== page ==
• If you find your mind wandering, gently guide it back to attending to your breath.
  • If allergies make this practice difficult, using a neti pot can help tremendously.  The combination of the neti pot and ANB can greatly reduce the symptoms of seasonal allergies.

Digital Detox

My last post was over a week ago, which those of you who follow my blog know is a long time.  I so enjoy researching and gathering information to share on my blog.  There have been times blogging, for me, has bordered on an obsession.  I believe this is the case for many who have a blog and therefore I try to be compassionate with myself and recognize that my involvement with the blogging process will ebb and flow.

I recently decided to take a week to digitally detox.  I still emailed daily since my work requires it, but I tried to keep my computer time at a minimum.  Well, I can say from experience that cold turkey sometimes works like yo-yo dieting.  Three days ago I cracked when I discovered Pinterest!  If you don’t know what it is I am not sure I should tell you.  Short story is that it is kind of like digital scrapbooking……..and just as addictive.  So as always, I have discovered that the middle path is the healthiest.  I will be returning to my blogging and giving myself permission to follow my inspiration….of course with mindfulness….to lead me to how often I post.  I have found that thinking about the little choices I make everyday makes the largest impact to my quality of life.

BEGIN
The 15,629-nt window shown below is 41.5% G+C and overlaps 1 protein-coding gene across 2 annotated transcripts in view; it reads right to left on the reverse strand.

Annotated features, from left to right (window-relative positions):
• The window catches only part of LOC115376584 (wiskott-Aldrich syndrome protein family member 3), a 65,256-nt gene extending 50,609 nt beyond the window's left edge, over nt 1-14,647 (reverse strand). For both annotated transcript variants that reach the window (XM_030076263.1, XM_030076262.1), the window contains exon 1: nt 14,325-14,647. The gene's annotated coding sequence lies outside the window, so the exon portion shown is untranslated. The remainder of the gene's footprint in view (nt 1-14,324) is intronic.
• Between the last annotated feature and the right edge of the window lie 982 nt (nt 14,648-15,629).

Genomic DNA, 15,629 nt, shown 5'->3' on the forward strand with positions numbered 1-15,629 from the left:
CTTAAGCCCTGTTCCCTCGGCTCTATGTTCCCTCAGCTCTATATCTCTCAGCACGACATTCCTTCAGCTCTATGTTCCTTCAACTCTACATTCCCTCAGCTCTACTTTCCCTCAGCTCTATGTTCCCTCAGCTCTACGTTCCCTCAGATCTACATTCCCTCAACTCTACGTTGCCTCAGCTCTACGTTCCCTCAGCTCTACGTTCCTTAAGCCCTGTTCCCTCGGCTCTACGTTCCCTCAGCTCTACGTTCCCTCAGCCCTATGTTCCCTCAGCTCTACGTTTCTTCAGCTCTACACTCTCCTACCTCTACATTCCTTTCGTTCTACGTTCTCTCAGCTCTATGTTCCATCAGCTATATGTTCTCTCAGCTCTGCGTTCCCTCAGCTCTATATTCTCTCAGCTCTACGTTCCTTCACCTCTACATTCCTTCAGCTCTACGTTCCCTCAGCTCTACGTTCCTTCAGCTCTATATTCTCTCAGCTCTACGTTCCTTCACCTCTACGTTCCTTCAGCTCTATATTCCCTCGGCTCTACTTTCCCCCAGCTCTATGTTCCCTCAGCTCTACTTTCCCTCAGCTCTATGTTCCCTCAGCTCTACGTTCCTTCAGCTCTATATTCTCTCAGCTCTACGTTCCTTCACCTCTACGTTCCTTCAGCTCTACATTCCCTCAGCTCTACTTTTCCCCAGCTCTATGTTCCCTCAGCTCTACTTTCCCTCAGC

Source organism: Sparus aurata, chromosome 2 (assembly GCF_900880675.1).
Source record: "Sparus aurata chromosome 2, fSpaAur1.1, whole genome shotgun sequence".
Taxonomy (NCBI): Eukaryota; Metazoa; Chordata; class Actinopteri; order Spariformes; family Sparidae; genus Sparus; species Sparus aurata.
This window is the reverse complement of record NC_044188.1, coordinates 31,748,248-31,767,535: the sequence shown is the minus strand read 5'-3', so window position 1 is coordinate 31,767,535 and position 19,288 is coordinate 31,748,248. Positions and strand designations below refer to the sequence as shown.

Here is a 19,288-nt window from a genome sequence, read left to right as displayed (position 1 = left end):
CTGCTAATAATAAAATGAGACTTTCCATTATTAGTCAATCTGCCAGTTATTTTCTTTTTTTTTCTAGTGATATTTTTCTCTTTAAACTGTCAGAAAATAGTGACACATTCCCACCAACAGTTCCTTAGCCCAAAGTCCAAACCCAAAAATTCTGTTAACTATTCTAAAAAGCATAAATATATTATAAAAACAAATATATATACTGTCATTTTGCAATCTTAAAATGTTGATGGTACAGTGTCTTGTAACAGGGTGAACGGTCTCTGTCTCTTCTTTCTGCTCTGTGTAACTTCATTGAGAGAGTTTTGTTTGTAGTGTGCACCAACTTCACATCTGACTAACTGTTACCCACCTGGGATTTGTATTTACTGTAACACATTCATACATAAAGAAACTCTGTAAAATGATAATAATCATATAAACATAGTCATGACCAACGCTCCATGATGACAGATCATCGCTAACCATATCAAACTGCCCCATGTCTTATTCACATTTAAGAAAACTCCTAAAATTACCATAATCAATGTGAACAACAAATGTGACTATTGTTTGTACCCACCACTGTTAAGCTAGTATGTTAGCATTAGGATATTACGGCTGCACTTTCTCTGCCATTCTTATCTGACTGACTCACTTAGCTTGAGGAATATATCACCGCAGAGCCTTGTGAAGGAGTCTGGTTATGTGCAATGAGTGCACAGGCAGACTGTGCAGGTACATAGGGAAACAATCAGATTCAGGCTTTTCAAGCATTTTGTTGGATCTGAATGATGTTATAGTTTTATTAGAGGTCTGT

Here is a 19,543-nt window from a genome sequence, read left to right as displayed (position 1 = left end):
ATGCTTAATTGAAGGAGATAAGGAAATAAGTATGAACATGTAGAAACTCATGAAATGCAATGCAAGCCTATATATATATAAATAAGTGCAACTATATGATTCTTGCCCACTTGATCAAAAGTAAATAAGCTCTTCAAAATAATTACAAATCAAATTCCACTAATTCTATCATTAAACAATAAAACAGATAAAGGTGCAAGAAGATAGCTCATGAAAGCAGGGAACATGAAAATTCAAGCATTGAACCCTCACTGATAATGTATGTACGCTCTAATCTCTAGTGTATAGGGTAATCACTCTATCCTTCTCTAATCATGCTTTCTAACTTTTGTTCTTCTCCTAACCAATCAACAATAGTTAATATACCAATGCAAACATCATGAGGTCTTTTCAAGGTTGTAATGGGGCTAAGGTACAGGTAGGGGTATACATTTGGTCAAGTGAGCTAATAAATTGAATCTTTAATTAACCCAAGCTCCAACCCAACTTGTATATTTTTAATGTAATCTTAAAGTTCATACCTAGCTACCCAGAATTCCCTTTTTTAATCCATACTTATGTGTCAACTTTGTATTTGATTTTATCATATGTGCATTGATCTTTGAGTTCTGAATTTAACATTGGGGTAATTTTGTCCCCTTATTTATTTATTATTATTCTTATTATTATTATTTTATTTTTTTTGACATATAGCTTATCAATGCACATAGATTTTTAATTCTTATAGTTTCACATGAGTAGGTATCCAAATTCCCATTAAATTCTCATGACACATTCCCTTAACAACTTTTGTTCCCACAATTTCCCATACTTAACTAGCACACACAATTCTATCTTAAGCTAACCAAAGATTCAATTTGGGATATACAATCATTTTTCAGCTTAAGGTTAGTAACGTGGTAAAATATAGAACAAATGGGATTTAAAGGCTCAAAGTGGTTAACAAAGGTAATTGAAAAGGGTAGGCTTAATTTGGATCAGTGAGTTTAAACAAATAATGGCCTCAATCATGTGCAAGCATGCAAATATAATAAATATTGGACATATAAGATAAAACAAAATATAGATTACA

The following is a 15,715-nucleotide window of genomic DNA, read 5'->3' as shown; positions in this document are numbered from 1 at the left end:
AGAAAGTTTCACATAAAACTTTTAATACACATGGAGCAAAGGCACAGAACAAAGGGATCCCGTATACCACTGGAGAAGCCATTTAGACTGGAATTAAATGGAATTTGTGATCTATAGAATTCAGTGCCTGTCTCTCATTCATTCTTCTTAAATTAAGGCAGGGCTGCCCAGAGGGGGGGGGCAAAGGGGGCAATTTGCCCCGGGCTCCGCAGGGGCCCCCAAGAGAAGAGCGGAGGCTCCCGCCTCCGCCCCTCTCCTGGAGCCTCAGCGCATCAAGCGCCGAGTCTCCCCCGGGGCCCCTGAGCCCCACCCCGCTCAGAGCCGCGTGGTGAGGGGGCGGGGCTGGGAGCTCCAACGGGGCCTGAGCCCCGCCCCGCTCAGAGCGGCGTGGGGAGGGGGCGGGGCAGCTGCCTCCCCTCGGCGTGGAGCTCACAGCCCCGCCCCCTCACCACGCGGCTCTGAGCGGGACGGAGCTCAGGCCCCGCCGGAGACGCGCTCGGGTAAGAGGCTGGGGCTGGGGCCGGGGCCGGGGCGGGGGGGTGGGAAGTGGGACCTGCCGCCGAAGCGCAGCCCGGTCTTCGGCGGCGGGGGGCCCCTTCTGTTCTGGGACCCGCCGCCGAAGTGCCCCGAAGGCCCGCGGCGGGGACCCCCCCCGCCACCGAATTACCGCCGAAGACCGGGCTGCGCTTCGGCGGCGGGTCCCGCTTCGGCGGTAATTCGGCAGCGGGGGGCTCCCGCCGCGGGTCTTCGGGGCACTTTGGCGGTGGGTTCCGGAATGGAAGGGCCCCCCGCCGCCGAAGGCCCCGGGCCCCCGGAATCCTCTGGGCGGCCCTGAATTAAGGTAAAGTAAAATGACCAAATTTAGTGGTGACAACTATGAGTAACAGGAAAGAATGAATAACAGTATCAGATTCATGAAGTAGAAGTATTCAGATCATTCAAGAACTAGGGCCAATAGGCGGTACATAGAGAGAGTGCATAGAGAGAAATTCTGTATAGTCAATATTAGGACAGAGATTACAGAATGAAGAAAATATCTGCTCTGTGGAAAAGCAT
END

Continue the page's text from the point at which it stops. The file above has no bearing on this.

Want to know more about digital detoxing, here are some links.  No need to read any or all….your time is valuable 🙂

  1. First Steps to Digital Detoxing
  2. Digital Detox: Take Over Your Headspace
  3. Does Your Relationship Need a Digital Detox?

Final Note: I find it very interesting that Wikipedia does not have a page for digital detoxing 🙂

Published in: on March 15, 2012 at 8:40 pm  Leave a Comment  
Tags: , , , ,

How many therapies do you see?

  1. Yoga – ‘legs up the wall’
  2. Full spectrum light therapy
  3. Pet therapy
  4. Meditation
  5. Positive Ion air purification
  6. Pranayama – deep breathing, breath awareness

The perfect way to start the day!

Tummy Resources

Thank you everyone for your great recommendations for information.

Websites:

But You Don’t Look Sick

diabeteshealth.com/read/2008/09/22/5283/when-diabetes-leads-to-a-lazy-stomach-the-goods-on-gastroparesis

Blogs:

Gastroparesis and Gastronomy

My Crazy Colon

My Sleepy Stomach

Published in: on December 8, 2011 at 5:55 pm  Leave a Comment  
Tags: , , ,

Tree City Juice Cleanse